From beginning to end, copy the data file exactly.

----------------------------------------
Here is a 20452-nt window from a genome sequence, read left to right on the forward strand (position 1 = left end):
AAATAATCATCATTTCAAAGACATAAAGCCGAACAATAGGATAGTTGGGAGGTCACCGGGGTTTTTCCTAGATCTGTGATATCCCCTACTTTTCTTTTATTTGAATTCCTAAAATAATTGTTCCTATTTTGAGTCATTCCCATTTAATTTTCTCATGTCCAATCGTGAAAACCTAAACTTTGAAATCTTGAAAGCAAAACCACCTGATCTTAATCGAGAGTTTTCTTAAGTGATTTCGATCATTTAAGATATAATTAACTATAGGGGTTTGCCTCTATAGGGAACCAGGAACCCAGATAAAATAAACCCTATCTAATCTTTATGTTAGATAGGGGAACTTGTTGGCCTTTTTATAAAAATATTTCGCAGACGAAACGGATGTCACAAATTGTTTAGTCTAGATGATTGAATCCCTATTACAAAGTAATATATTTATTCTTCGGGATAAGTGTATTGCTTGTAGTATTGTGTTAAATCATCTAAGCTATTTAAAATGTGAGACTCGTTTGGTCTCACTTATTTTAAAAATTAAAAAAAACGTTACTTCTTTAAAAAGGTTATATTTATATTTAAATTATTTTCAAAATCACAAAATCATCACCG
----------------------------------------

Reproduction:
Here is a 20452-nt window from a genome sequence, read left to right on the forward strand (position 1 = left end):
AAATAATCATCATTTCAAAGACATAAAGCCGAACAATAGGATAGTTGGGAGGTCACCGGGGTTTTTCCTAGATCTGTGATATCCCCTACTTTTCTTTTATTTGAATTCCTAAAATAATTGTTCCTATTTTGAGTCATTCCCATTTAATTTTCTCATGTCCAATCGTGAAAACCTAAACTTTGAAATCTTGAAAGCAAAACCACCTGATCTTAATCGAGAGTTTTCTTAAGTGATTTCGATCATTTAAGATATAATTAACTATAGGGGTTTGCCTCTATAGGGAACCAGGAACCCAGATAAAATAAACCCTATCTAATCTTTATGTTAGATAGGGGAACTTGTTGGCCTTTTTATAAAAATATTTCGCAGACGAAACGGATGTCACAAATTGTTTAGTCTAGATGATTGAATCCCTATTACAAAGTAATATATTTATTCTTCGGGATAAGTGTATTGCTTGTAGTATTGTGTTAAATCATCTAAGCTATTTAAAATGTGAGACTCGTTTGGTCTCACTTATTTTAAAAATTAAAAAAAACGTTACTTCTTTAAAAAGGTTATATTTATATTTAAATTATTTTCAAAATCACAAAATCATCACCG